The class was probably named something like "Contemporary Music Analysis." The teacher was Homer Keller, a composer and fantastic communicator.
I was in love with a girl who played oboe and composed. I tried so hard to concentrate and pay attention -- but I'm quite sure I missed a lot of good stuff while I was thinking about this beautiful girl and about something that would magically happen four years later -- but that's another story!!
Shortly after man first set foot on the moon, I took a giant step of my own.
As we settled into our chairs, Keller passed out copies of this quartet. The only Bartok I knew was the Concerto for Orchestra, which I had been in love with for years -- but for some reason, I had never heard any of the six string quartets.
Keller dropped the needle on the record. After the first few bars, my future "girlfriend" had a look on her face which I am quite sure was identical to my own. We were suddenly in another universe. Neither of us had ever heard music this powerful, scored for four instruments. After 22 minutes or so, we all sat, completely stunned by what we had just heard.
We spent the next few classes carefully analyzing the piece. Without getting too technical, I can tell you this:
The form of this masterpiece was something unfamiliar to us -- what Keller told us was called "Arch Form."
In other words, the relationship between movements is based upon themes (although it is probably better to use the term "motif" or even "cell") which Bartok sort of "mirrors" in movements 1 and 5; and 2 and 4.
The music begins with an extremely chromatic, dense and very textural introduction. The first, and most important motif occurs in Bar 11:
I always liked the term "cell" because this little motif is so short, varied for just a bar or two before Bartok launches into a stretto section, loosely based on the intervalic relationships in the cell, but without the same insistent rhythm. The cell returns, getting more and more complex and gritty until ...
Look at those glisses!
Similar to the earlier stretto (purple arrow shows cello entrance, followed by viola), but this is now accompanied by an amazing little figure in the violins, a sort of quick appoggiatura, played piano (blue arrow). I was so amazed by this bit of writing that I ripped it off almost literally in a piece I wrote the following year (age 17, so please forgive me!)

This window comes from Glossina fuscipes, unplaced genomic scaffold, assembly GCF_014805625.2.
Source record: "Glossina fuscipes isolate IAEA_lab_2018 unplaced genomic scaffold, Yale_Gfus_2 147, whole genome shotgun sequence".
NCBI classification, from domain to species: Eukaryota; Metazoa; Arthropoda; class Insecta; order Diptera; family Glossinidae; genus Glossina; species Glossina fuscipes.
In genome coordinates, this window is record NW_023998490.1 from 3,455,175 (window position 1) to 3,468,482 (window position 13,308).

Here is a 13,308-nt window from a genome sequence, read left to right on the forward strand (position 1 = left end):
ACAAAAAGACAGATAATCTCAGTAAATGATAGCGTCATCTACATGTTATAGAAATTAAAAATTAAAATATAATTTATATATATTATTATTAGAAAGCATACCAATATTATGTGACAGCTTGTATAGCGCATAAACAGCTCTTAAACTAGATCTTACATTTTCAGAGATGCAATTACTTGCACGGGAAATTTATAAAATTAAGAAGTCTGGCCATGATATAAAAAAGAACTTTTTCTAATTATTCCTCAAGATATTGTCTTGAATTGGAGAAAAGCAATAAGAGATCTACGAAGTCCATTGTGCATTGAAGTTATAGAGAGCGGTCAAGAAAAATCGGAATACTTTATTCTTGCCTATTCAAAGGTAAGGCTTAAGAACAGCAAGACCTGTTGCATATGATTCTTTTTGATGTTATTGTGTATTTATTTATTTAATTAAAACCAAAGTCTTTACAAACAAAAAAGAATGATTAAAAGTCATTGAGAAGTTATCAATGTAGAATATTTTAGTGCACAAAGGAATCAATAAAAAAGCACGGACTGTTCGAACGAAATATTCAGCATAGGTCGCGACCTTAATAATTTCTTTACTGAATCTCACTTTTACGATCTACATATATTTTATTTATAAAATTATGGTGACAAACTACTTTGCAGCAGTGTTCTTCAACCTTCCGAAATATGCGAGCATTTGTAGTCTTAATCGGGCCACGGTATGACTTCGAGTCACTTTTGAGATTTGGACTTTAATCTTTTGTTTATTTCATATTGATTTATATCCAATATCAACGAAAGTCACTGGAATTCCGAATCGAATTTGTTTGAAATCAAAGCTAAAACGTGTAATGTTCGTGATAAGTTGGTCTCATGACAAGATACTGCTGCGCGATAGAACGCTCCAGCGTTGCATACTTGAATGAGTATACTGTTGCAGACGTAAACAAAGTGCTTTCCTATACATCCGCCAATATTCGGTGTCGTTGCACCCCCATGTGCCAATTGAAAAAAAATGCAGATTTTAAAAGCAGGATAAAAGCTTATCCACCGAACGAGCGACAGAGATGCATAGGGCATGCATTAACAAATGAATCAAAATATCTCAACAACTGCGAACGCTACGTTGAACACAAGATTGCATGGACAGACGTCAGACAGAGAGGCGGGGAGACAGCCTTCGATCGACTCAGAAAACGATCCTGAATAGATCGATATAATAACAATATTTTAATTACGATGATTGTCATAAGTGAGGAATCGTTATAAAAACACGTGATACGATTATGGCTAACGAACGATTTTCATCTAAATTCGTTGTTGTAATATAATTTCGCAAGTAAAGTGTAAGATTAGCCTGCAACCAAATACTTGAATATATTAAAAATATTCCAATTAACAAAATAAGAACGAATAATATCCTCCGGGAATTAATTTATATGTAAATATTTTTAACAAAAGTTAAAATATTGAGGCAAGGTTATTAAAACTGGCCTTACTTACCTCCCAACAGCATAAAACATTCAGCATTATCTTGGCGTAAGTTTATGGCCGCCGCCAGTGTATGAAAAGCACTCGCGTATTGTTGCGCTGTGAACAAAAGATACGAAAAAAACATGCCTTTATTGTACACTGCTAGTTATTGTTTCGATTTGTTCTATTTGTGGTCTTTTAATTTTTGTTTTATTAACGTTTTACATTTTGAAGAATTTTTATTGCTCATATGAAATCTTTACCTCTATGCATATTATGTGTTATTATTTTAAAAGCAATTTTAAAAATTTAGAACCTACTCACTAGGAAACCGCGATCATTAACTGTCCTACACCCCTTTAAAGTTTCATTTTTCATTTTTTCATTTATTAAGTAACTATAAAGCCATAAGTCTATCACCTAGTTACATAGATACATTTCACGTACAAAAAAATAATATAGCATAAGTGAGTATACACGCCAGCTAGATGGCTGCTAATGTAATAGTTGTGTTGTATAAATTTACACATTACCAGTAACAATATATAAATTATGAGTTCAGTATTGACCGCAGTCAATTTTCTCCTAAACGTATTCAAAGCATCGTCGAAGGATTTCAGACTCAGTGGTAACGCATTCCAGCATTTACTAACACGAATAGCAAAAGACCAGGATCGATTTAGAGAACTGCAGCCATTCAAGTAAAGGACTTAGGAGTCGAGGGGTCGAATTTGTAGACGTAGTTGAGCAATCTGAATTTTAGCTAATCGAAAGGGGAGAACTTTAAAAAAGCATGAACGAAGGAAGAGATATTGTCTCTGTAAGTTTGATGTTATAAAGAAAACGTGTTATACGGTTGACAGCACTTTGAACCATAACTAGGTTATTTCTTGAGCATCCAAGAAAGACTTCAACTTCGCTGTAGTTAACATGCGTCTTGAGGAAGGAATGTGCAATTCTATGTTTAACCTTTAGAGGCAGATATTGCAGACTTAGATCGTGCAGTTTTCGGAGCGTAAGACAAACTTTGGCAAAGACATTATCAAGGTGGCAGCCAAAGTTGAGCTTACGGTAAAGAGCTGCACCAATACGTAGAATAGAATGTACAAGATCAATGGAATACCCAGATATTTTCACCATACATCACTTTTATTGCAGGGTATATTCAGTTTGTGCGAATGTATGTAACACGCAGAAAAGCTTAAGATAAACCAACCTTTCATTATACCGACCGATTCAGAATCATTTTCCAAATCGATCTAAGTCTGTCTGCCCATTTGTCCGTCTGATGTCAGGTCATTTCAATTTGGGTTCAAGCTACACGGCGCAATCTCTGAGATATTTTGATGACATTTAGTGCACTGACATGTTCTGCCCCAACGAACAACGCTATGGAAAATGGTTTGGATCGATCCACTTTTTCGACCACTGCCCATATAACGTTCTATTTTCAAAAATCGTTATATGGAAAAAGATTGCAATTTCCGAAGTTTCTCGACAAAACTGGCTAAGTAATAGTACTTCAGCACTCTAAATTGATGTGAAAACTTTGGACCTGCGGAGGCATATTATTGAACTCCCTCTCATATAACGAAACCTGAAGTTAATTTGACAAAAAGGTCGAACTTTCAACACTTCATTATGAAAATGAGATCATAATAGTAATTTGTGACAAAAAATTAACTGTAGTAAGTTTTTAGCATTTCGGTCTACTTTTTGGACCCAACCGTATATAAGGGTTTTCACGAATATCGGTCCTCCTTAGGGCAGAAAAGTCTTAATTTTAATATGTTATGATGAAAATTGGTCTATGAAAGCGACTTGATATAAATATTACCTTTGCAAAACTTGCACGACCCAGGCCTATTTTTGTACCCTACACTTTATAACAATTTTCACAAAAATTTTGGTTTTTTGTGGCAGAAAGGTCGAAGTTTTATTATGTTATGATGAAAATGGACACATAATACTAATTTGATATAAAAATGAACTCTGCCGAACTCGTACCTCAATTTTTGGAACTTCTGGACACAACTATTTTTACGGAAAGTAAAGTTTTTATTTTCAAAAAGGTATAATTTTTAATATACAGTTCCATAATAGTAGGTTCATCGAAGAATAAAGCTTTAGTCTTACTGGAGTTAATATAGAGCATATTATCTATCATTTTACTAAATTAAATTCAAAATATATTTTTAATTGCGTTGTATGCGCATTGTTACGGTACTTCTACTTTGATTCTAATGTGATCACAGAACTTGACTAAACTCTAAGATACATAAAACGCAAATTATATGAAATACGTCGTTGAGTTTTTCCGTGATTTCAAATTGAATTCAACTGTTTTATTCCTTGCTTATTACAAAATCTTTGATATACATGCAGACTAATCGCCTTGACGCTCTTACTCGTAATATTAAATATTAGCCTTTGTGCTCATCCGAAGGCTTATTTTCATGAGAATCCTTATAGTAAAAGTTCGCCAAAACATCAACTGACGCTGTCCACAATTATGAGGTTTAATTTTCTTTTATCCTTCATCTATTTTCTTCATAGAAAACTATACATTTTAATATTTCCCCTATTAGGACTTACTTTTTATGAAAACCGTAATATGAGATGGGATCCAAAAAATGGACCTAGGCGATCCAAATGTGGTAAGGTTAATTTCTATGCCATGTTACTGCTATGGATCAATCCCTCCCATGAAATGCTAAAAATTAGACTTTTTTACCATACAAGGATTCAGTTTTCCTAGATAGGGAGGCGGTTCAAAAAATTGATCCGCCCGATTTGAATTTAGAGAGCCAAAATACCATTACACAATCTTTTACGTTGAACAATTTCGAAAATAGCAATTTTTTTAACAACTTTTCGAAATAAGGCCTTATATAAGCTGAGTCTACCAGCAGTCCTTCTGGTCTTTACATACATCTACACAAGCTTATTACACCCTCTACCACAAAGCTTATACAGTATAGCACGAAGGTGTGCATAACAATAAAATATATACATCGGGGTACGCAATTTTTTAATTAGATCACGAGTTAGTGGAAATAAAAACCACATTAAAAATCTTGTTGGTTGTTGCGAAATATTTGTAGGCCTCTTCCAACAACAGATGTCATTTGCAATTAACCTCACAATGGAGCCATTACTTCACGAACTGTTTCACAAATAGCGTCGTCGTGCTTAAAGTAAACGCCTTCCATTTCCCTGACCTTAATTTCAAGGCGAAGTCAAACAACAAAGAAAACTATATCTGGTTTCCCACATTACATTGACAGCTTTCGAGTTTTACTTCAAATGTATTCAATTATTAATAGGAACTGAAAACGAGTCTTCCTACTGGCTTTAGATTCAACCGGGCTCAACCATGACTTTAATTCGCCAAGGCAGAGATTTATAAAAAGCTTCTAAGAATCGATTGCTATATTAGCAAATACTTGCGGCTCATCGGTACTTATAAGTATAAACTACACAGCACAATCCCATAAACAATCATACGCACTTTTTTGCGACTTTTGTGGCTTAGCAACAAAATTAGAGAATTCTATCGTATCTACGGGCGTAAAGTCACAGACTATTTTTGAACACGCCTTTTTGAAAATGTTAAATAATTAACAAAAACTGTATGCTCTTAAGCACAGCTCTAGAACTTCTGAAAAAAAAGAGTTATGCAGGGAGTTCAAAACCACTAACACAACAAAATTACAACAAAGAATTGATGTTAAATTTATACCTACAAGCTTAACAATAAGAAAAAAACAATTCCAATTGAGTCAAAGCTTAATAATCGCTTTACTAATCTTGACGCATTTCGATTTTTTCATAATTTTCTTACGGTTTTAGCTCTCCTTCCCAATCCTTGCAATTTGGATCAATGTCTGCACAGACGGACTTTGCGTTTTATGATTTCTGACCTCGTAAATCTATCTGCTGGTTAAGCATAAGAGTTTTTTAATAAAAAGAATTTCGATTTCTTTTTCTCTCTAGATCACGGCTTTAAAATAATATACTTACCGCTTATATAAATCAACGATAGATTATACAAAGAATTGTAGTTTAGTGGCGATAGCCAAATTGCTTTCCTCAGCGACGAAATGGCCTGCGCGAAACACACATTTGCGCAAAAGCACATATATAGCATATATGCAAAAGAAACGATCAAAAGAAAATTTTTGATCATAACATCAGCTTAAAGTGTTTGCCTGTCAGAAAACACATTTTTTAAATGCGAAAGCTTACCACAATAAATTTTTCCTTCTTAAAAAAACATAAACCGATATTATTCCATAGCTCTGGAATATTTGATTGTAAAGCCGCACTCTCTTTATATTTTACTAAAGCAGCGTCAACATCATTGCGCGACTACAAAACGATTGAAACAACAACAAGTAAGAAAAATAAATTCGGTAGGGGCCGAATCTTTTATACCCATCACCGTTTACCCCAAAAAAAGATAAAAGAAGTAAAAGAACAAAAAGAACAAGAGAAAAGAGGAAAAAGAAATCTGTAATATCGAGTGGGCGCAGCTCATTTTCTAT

The top three instruments create a 6-note chord by Bar 4 -- a beautiful cluster-chord of three Major Seconds separated by a Minor Third (A-B-C# and E-F#-G#). The cello then begins its gripping, intense recitative-like chromatic melody (or motif or cell) ...
Remember, this is an arch within an arch!
At Bar 34 (out of 71 total bars -- pretty accurate arch, huh?), the 6-note chord is placed in the lower three strings while the melody shifts to the first violin, which continues this dirge-like song until the final bars where a 7-note chord is held, and then each note is gradually released until only one note remains -- a high D in the first violin!
The relationship between the 2nd and 4th movements is packed full of difficult references. For instance, the basic chromatic "melody" is the same -- although the differential in tempi makes it nearly impossible for the average listener to hear the similarities.
Perhaps more obvious is the fact that the 2nd movement required mutes throughout -- while this movement allows the players to set their bows down, as all four players every note pizzicato!
Now, if you look at the first page again, you will see that Note #2 (on the bottom of the page) refers to a (then) new type of pizzicato which involves pulling the string above the fretboard and allowing it to "snap" back.
Today, any advanced string player will tell you that those little circles above the notes mean "Bartok pizzicato." It has become part of the string player's vocabulary! Notice how viola and cello strum their instruments like a guitar! This quartet is packed with special effects which will blow your mind! But they would certainly be nothing but effects unless the music underlying it all wasn't so great and powerful. It speaks to the creative mind in that all artists seem to seek out new techniques and tricks that would make their art unique.
Bartok did this and so much more.
The last page of the movement is packed with Bartok technique: note the stretto throughout; the guitar-like plucks in the cello and that beautiful, strange quiet chord which ends the movement -- much like the quietly surprising end of its mirror -- the 2nd movement!
This crazy Hungarian dance will lift you out of your chair ~ if you are already standing, prepare to fly!
Things finally settle down a bit here: notice the cello and second violin playing their open strings in opposite directions, as first violin and viola enter into some stretto, far removed from the tonality of those open strings -- creating a marvelous, slightly dissonant effect.
Bartok pulls out all the stops as we near the end. Reverse arpeggios, col legno, and pizz, leading to a cello solo and a quick bit of restfulness -- until it suddenly gears up again and courses towards this fantastic coda:
Our old friend of a motif from the first movement reappears and is repeated and repeated until finally -- just slightly reorchestrated -- the motif which ended the first movement is brought back to close out this magnificent string quartet!
All six quartets are marvelous; however, in my opinion, only half of them are cutting-edge, great masterpieces: 3, 4 and 5 ...
As I stated previously, the 60's Juilliard sessions are still my favorites. Back then, there were precious few quartets who dared to record these extremely difficult, hairy pieces!
Today, there is a plethora of recordings, some amazing, some terrific, some just pretty average.
Here are a few of the recordings which I own and enjoy: